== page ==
Duration:6 days
#Heard Only:25

2011 Colombia Fam Trip


Our brief visit to Colombia was all too short, just 6 days in the field, but it was quite spectacular. The trip was sponsored and largely paid for by ProExport and the Colombia Tourism Ministry as part of their efforts to promote tourism in Colombia. We had with us two experienced tour leaders who work for tour operators in the UK, one of whom (Byron Palacios) was originally from Ecuador and was especially expert at finding and identifying birds along with our guides.

The trip began with an early morning visit to La Florida wetlands, located on the far side of the airport. Despite the close proximity of our hotel to the airport, it took us a half hour to get there. Barb wire fencing has recently been placed around the wetland to keep grazing cows out, but it made things a bit hazardous for us as well. Construction is still underway and walkways are planned for the near future. As it was, we had to tromp through grass tussocks and chewed-up muddy ground caused by the cows having been grazing there recently. The wetland is a small oasis in a big city that is home to several important and endangered birds. With considerable effort and playback, we were able to coax a Bogota Rail into the open briefly for good looks but no photos. We also had a very good view of Spot-breasted Gallinule and the rather erratic Subtropical Doradito. However, we failed to hear or see the endangered Apolinar's Wren.

Later that morning we returned to the airport for a domestic flight to Medellin. Things were a bit messed up, as ProExport had changed the flight schedule from 12:00 PM without telling our guide to 11:00 AM. Making matters worse, Laura's ticket was booked separately and had not been changed. Fortunately, we were able to change Laura's ticket at the airport without cost. Otherwise we would have had to wait an hour for her in Medellin. From Medellin we had an uneventful 5-hour drive through largely deforested mountains of the central cordillera to Jardin, where we stayed in a basic hotel for the night.

On day 2 we were up at 4:30 AM for the drive up to the Yellow-eared Parrot Reserve, the first reserve purchased by ProAves of Colombia. The Yellow-eared Parrot was critically endangered in 1998, when it was thought to be extinct until 2 small populations were re-discovered in separate locales. This reserve was the second locale where they were found, and its purchase coincided with the formation of ProAves to protect the species. 4-wheel-drive vehicle is required to reach the reserve up a steep gravel road. It allegedly takes about an hour to get to the area where the parrots nest, but in reality that is not possible. Currently 2 major mudslides cover about ¼ mile of road and is not likely to be cleared any time soon. That was actually fine, though we had about a 2-mile walk to the reserve from the blockage. Just beyond the blockage we found a Tanager Finch in the underbrush and had great views of it. This species is very hard to come by in Ecuador but is somewhat easier to see in Colombia. Not far beyond that we had decent looks at 2 Ocellated Tapaculos we were able to find with the help of playback deep in a tangled thicket. Other notable birds we saw walking up were Barred Fruiteater, Blue-capped Tanager, Scrub Tanager, Slaty Brush-Finch, and Stripe-headed Brush-Finch. Our main target was the Yellow-eared Parrot, which can be seen by looking for them from a vantage point on a grassy knoll overlooking a cleared area. The parrots only nest in Wax Palms, which grow at quite high elevations in the Colombian Andes and have been seriously degraded and cut because the leaves are used for Palm Sunday. The best time to see the parrots is early morning, but we didn't get to the site until 8:30 AM. With patience, however, the parrots finally showed 45 min later. We had excellent, though somewhat distant views of these beautiful birds. They flash large yellow patches on their wings when they fly, which we saw very well as the sun was out and the day was clear. While waiting we also saw a small flock of Scarlet-fronted Parakeets flying overhead.We did a bit of birding on our way back down the mountain, stopping at some rather inactive hummingbird feeders behind the ranger station where we saw Longuemare's Sunangel, a recent split from Tourmaline Sunangel. We hoped to rouse the endemic and always skulky Munchique Wood-Wren but had no luck with that.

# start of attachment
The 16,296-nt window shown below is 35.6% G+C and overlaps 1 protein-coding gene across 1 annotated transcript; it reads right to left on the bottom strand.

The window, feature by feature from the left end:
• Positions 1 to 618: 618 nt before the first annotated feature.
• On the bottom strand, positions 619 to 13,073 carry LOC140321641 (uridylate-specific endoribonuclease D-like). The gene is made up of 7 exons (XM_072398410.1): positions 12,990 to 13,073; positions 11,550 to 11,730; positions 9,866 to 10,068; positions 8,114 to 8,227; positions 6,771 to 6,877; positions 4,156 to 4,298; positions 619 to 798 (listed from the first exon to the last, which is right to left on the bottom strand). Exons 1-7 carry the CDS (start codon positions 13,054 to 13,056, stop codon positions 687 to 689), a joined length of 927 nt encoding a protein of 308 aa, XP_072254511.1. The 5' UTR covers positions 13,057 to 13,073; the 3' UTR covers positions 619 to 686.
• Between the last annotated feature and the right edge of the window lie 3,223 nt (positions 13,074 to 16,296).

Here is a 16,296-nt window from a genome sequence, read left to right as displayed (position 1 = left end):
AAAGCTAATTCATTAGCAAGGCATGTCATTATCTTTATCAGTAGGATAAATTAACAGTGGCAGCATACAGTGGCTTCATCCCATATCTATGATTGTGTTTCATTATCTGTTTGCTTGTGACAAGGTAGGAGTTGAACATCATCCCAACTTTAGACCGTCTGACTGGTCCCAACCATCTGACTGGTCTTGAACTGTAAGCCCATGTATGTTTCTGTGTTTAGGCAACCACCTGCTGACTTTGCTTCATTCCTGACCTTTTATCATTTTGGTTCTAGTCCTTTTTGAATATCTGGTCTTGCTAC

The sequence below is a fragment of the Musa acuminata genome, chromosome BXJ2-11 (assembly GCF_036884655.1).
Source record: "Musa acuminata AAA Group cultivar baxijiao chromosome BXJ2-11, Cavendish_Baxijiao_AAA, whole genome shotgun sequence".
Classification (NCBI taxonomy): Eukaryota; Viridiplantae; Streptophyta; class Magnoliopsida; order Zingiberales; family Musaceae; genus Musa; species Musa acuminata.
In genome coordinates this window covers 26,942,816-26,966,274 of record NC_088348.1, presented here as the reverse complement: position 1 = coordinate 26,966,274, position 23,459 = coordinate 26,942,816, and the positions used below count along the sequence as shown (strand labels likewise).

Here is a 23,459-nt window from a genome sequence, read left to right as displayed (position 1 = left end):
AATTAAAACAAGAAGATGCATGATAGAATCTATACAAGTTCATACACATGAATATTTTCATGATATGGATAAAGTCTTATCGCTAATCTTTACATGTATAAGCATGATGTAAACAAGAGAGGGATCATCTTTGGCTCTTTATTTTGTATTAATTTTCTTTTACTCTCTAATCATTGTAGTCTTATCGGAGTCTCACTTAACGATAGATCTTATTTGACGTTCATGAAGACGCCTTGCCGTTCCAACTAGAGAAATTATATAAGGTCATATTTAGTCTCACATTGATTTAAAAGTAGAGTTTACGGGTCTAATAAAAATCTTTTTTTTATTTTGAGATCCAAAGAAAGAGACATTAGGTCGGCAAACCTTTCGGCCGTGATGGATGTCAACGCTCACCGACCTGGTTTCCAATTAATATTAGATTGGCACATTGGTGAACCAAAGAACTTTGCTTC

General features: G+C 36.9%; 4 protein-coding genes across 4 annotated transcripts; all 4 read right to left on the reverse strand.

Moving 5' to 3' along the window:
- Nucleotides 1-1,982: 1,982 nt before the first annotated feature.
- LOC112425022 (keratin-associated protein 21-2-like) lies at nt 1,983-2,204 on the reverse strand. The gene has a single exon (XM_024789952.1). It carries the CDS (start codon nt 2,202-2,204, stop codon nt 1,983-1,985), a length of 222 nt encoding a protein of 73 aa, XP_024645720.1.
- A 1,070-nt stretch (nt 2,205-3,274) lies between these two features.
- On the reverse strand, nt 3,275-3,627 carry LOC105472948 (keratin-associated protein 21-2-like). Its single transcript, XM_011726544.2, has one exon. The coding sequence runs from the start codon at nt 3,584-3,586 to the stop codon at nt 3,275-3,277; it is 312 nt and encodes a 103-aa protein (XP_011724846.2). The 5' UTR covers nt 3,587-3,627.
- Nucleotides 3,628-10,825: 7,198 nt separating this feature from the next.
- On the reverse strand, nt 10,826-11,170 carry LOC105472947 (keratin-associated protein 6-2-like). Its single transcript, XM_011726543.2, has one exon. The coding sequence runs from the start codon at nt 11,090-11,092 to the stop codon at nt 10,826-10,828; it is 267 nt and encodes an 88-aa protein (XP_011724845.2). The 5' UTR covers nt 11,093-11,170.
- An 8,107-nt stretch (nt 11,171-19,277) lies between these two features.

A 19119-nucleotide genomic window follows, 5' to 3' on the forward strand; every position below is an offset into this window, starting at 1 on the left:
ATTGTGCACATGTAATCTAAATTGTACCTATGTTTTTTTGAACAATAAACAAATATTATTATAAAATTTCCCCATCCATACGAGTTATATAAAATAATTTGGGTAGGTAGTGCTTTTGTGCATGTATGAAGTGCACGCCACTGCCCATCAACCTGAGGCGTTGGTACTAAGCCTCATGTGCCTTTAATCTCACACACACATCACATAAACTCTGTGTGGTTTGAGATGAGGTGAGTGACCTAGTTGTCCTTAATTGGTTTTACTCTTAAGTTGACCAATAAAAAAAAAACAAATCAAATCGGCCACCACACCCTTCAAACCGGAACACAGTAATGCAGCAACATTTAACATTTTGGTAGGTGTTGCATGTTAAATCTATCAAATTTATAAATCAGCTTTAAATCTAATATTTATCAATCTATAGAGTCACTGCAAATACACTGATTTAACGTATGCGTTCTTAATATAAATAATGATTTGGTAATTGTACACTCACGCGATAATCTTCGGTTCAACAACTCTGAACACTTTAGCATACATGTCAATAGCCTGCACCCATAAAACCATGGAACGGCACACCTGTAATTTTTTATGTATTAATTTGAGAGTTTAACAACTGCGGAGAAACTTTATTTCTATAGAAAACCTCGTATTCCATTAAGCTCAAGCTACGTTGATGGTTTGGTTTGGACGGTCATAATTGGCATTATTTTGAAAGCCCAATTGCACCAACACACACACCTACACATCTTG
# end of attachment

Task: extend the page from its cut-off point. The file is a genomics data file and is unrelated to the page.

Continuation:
We wound up having a late lunch and didn't leave the hotel until nearly 3:30 PM. This was bad enough, as it's about a 5-hour drive to the Rio Blanco Reserve near Manizales, but we also had an important birding stop planned along the way. Our driver was quite fantastic at driving the very winding roads through the central Andes, perhaps a bit too much so as a few people were feeling a little queasy from all the twists and turns of the roads. About an hour from Jardin, we stopped at the Apical Flycatcher site, one of the best places to find this endemic. With a bit of playback we were able to get very good looks at the species. We also soon discovered that the same spot was alive with other birds. We had intended to stop only 15 min, but birding was so good that we were there 1½ hours instead. Species we picked up included Colombian Chachalaca, a likely future split from Speckled Chachalaca, the endemic Grayish Piculet and Bar-crested Antshrike, Moustached Puffbird, and Slaty Antwren. We paid the price later, arriving at Rio Blanco at 10:00 PM followed by a late dinner.